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Ethanol

— Automotive

Revenge Verde supercar - not just green in color

By - January 12, 2010 17 Pictures
Not even the recession can slow this supercar. The Revenge Verde is an American-made supercar that its designer believes has great export potential. The car is the result of Revenge's search for American-made supercar components, assembled in America, built for supercar enthusiasts – not just in America. Sourcing the “best from the best” parts helps keeps the price of this beast within reach of many muscle car owners – around US$200,000. Among the mid-engined Verde’s supercar features are three drive chain and power train options, including the Ford 605hp motor, the GM 638hp motor, or an HP2g V8 engine that runs on E-85 ethanol fuel and yet still impresses with its figures: 400hp, 0-60mph in 3.5 seconds, a top speed of 200mph+ while achieving an amazing 100mpg! Read More
— Environment

Four ways to turn an orange peel green

By - December 6, 2009 1 Picture
While studying the possibilities of waste recycling, researchers at a Swedish university have come up with an unlikely suspect for an alternative fuel source - the orange. Citrus waste is usually a complete write-off in the compost game because it contains an antibacterial substance which slows its breakdown, but the research team has discovered that these acidic skins have more uses than they receive credit for. Read More
— Environment

Trashing existing fuel sources could cut global emissions by 80%

By - September 30, 2009 1 Picture
If there’s one thing there seems to be an endless supply of, it's garbage. The idea of turning the trash that currently ends up in landfill into a fuel to combat the growing energy crisis and tackle carbon emissions isn’t new. Companies like Waste2tricity in the UK are already looking to convert waste from business and industry into clean electricity. Now scientists in Singapore and Switzerland have added credence to the idea, saying that replacing gasoline with biofuel derived from processed waste biomass could cut global emissions by 80%. Read More
— Environment

Biofuel versus bioelectricity, and the winner is…

By - May 20, 2009 1 Picture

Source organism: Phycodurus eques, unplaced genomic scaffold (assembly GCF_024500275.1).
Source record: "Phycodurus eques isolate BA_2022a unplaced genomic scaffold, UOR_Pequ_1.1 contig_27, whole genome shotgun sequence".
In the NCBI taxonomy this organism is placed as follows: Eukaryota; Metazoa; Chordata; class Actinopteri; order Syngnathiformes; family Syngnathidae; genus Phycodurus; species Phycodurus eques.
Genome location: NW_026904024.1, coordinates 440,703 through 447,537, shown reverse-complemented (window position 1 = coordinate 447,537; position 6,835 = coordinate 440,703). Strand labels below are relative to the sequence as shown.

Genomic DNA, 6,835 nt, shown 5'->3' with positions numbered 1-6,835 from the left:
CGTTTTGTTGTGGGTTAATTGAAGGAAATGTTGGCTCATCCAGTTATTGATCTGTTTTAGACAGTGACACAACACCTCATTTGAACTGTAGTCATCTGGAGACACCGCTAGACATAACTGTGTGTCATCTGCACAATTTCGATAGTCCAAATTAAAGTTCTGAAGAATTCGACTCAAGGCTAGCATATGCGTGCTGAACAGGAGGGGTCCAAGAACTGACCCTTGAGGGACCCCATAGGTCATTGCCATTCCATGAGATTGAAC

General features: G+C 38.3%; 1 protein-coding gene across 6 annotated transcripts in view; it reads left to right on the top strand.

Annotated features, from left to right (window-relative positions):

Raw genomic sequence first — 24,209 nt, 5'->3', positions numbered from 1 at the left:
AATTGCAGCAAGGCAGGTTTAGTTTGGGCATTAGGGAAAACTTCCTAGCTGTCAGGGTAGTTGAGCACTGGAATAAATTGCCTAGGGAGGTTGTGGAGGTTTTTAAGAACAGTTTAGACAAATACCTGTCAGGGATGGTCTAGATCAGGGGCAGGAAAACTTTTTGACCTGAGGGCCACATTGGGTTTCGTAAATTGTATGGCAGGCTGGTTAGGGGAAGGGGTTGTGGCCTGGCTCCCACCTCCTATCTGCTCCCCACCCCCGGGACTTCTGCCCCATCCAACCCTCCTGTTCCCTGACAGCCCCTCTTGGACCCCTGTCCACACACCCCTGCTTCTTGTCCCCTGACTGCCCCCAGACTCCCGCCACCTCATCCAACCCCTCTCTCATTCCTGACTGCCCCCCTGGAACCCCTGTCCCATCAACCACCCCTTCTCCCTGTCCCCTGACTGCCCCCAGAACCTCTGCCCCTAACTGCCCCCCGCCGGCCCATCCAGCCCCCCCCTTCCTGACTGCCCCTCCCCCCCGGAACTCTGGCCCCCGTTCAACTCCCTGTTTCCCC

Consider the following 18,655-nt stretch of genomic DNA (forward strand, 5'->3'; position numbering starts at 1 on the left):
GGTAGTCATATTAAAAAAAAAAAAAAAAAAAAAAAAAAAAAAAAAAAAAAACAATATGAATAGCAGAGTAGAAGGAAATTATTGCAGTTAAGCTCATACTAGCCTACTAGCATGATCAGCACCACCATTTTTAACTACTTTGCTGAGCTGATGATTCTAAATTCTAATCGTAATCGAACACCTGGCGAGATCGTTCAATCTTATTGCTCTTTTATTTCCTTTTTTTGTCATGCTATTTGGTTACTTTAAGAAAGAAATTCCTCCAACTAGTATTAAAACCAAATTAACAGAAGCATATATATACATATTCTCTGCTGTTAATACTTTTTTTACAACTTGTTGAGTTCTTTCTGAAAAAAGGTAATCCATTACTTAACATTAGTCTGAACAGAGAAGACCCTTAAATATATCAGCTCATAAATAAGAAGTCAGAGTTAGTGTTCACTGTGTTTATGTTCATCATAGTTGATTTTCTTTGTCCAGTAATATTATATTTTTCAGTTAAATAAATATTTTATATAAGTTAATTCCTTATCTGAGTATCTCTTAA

Running vehicles on biofuels such as ethanol reduces CO2 emissions and offers a way to lessen the world's reliance on oil. While this sounds great from an environmental perspective, the energy required to produce the biofuel and the land clearing for crops that can result means biofuels aren’t necessarily the environmentally friendly solution they initially appear to be. Recognizing this, researchers have analyzed the best way to maximize the “miles per acre” from biomass and discovered that the far more efficient option is to convert the biomass to electricity, rather than ethanol. Another tick for the electric car. Read More
— Automotive

EBDI ethanol engines surpass gasoline engine efficiency

By - February 6, 2009 1 Picture
Automotive technology specialist Ricardo has revealed the development of technology that optimizes ethanol-fuelled engines to a level of performance that exceeds gasoline engine efficiency and approaches levels previously reached only by diesel engines. The technology, called Ethanol Boosted Direct Injection (EBDI), takes full advantage of ethanol’s best properties – higher octane and higher heat of vaporization – to create a renewable fuel scenario that is independent of the cost of oil. Read More
— Environment

Quantifying the benefits of biofuels

By - June 16, 2008 1 Picture
A team of researchers from the University of Washington researched the impact on soil fertility and effects on food supply when fuels based on crops such as corn and soybeans are mixed with fossil fuels. They discovered that the large amounts of energy required to grow corn and then convert it to produce ethanol had a net energy gain that was modest and that corn-based ethanol was the worst offender amongst the alternative energy fuels. Read More
— Environment

Researchers investigate hydrogen-producing algae farms

By - April 3, 2008 0 Pictures
April 4, 2008 Here’s a futuristic, car-related technology you won’t see in the next summer sci-fi blockbuster: the algae-powered automobile. Some varieties of the unicellular plant are being tweaked to produce of hydrogen, which can be used to power efficient, environmentally clean vehicles. Researchers at the US Department of Energy’s Argonne National Laboratory believe that algae’s ability to grow pretty much anywhere will enable it to be the energy farm of the near future. Read More
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